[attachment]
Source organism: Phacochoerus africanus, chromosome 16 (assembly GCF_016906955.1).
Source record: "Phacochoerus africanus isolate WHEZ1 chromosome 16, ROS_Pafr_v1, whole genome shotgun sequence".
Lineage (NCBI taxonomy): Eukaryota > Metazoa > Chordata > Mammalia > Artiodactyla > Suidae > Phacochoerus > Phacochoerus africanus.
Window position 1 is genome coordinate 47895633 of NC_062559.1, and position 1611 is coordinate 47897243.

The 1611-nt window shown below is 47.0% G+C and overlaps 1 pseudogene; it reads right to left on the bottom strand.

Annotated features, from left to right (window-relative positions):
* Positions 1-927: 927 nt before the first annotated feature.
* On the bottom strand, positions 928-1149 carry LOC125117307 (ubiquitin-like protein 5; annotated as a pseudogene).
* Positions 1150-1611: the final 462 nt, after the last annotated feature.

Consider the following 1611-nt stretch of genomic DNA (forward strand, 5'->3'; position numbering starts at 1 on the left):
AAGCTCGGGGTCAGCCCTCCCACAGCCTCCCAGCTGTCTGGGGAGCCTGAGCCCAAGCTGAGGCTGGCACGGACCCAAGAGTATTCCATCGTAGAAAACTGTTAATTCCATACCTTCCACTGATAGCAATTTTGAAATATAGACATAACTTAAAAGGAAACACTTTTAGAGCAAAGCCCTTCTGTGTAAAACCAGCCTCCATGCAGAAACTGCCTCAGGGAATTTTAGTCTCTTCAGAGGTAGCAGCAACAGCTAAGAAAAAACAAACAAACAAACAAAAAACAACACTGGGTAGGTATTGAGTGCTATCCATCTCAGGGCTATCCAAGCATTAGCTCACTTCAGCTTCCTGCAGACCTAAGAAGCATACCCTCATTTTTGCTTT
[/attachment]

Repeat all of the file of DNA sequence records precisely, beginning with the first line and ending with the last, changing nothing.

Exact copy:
Source organism: Phacochoerus africanus, chromosome 16 (assembly GCF_016906955.1).
Source record: "Phacochoerus africanus isolate WHEZ1 chromosome 16, ROS_Pafr_v1, whole genome shotgun sequence".
Lineage (NCBI taxonomy): Eukaryota > Metazoa > Chordata > Mammalia > Artiodactyla > Suidae > Phacochoerus > Phacochoerus africanus.
Window position 1 is genome coordinate 47895633 of NC_062559.1, and position 1611 is coordinate 47897243.

The 1611-nt window shown below is 47.0% G+C and overlaps 1 pseudogene; it reads right to left on the bottom strand.

Annotated features, from left to right (window-relative positions):
* Positions 1-927: 927 nt before the first annotated feature.
* On the bottom strand, positions 928-1149 carry LOC125117307 (ubiquitin-like protein 5; annotated as a pseudogene).
* Positions 1150-1611: the final 462 nt, after the last annotated feature.

Consider the following 1611-nt stretch of genomic DNA (forward strand, 5'->3'; position numbering starts at 1 on the left):
AAGCTCGGGGTCAGCCCTCCCACAGCCTCCCAGCTGTCTGGGGAGCCTGAGCCCAAGCTGAGGCTGGCACGGACCCAAGAGTATTCCATCGTAGAAAACTGTTAATTCCATACCTTCCACTGATAGCAATTTTGAAATATAGACATAACTTAAAAGGAAACACTTTTAGAGCAAAGCCCTTCTGTGTAAAACCAGCCTCCATGCAGAAACTGCCTCAGGGAATTTTAGTCTCTTCAGAGGTAGCAGCAACAGCTAAGAAAAAACAAACAAACAAACAAAAAACAACACTGGGTAGGTATTGAGTGCTATCCATCTCAGGGCTATCCAAGCATTAGCTCACTTCAGCTTCCTGCAGACCTAAGAAGCATACCCTCATTTTTGCTTT